Lower gas prices and a more dependable supply are expected to translate into a more economically prosperous Macedonia, which will more readily be able to tackle Euro-Atlantic integration.
By Miki Trajkovski for Southeast European Times in Skopje -- 09/08/13
Construction of the South Stream pipeline was launched in Anapa in December 2012. [AFP]
Access to high-quality natural gas will ensure lower costs and increase the competitiveness of Macedonian industry and the economy, experts said, following the signing of an agreement last month for Macedonia to join the South Stream pipeline project.
"This is an extraordinarily important project for us. With South Stream, the long-term energy stability of the Republic of Macedonia is practically guaranteed and new quantities of gas are secured," Prime Minister Nikola Gruevski said.
Macedonia will be connected to South Stream with a special arm from the Serbian or Bulgarian South Stream pipeline network.
Dependable access to inexpensive, high-quality gas will translate into a more economically prosperous Macedonia, which will more readily tackle Euro-Atlantic integration.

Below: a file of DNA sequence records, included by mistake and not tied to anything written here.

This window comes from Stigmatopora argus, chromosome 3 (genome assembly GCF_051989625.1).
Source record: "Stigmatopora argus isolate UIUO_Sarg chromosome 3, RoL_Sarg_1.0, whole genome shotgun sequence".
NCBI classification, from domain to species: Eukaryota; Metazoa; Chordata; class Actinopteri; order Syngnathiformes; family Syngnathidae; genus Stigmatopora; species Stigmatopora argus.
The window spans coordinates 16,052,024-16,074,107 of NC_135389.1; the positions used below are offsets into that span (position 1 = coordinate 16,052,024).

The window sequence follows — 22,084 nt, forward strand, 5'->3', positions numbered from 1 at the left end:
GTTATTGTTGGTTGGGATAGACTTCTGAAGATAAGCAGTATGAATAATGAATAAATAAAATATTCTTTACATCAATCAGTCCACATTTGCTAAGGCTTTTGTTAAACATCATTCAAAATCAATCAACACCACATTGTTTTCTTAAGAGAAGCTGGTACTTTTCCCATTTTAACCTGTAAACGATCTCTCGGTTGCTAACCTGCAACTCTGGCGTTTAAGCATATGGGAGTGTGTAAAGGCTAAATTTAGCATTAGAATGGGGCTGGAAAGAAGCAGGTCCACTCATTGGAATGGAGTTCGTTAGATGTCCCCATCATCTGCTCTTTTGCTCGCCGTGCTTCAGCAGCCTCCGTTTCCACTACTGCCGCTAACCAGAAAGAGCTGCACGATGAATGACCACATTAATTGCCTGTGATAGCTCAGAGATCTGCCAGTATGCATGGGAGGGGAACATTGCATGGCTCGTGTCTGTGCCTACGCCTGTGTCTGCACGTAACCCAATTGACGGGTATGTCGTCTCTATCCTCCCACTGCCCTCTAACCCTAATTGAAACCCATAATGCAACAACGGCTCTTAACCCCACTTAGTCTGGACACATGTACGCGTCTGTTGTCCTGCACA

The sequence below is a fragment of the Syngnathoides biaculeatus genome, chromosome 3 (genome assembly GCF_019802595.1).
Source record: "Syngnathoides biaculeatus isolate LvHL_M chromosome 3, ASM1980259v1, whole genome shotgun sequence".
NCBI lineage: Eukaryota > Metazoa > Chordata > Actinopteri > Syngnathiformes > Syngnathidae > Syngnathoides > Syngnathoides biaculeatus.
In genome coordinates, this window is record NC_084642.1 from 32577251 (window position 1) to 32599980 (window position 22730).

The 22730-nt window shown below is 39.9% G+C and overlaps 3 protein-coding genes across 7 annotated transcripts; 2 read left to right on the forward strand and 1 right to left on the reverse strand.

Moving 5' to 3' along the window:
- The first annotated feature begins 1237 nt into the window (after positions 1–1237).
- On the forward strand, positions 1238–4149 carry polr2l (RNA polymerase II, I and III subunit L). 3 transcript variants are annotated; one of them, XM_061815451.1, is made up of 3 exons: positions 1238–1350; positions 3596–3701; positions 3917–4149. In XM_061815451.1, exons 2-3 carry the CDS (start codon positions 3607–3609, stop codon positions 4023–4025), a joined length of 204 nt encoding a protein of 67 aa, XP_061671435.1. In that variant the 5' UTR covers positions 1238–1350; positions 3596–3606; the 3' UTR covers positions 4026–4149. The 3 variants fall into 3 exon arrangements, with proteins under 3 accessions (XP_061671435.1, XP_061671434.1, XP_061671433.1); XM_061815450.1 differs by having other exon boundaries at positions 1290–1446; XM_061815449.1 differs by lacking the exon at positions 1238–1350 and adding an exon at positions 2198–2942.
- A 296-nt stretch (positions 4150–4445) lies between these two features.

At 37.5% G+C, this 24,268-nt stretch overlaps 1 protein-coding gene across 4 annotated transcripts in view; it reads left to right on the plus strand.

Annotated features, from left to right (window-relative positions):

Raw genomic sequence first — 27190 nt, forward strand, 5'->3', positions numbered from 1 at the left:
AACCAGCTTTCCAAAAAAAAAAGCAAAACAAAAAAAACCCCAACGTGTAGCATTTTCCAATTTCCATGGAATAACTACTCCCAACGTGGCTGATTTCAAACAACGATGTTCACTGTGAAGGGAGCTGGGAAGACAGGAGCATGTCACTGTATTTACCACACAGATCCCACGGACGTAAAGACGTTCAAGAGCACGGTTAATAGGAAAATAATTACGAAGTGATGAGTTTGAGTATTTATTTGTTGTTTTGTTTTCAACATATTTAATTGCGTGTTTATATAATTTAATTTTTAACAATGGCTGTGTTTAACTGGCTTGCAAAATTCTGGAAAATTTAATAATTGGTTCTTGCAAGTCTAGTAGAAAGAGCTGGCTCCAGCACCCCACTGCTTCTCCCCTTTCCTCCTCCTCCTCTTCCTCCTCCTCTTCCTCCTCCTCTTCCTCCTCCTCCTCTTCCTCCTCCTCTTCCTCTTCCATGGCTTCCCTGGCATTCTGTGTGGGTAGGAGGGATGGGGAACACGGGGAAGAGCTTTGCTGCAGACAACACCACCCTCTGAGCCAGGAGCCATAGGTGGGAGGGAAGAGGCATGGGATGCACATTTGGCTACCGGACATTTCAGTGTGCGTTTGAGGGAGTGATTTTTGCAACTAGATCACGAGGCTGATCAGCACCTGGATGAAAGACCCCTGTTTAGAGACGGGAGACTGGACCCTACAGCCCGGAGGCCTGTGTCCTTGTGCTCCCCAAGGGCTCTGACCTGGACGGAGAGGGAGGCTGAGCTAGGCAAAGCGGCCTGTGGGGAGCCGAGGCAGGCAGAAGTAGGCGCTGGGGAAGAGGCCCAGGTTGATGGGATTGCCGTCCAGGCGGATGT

The existing gas network is little used because it delivers costly gas, according to Branko Azeski, president of the Economic Chamber of Macedonia, and so South Stream brings a new, positive impetus for the Macedonian economy.
"With [South Stream], we will have a low gas price, to be agreed among all the countries that will use South Stream gas, which will be affordable. That will increase the competitiveness of the Macedonian economy because companies will adjust to using gas instead of other fuels," Azeski told SETimes.
Using high-quality natural gas will permit greater competitiveness of Macedonian products in foreign markets, according to Konstantin Dimitrov, president of the Macedonian Centre for Energy Efficiency.
"This will be very positive for the Macedonian economy because natural gas, compared to coal and liquid fuels, provides greater efficiency," Dimitrov told SETimes.
Macedonia has a single gas pipeline of its own which can satisfy the country's needs for five years but was used by few.
"Even though the gasification in Macedonia started a long time ago, in reality, the benefits of using natural gas, which is considered cheaper than other fuels, have not been felt yet. One of the reasons is that we had few customers and very expensive gas," Nikolajco Nikolaev, deputy general director of the Buchim mine, said.
Officials said the pipeline will be completed by 2018, when the first quantities of gas are expected to flow to central and southern Europe.
The construction of South Stream started in December of 2012 and includes a 3,600 kilometre-long pipeline under the Black Sea.
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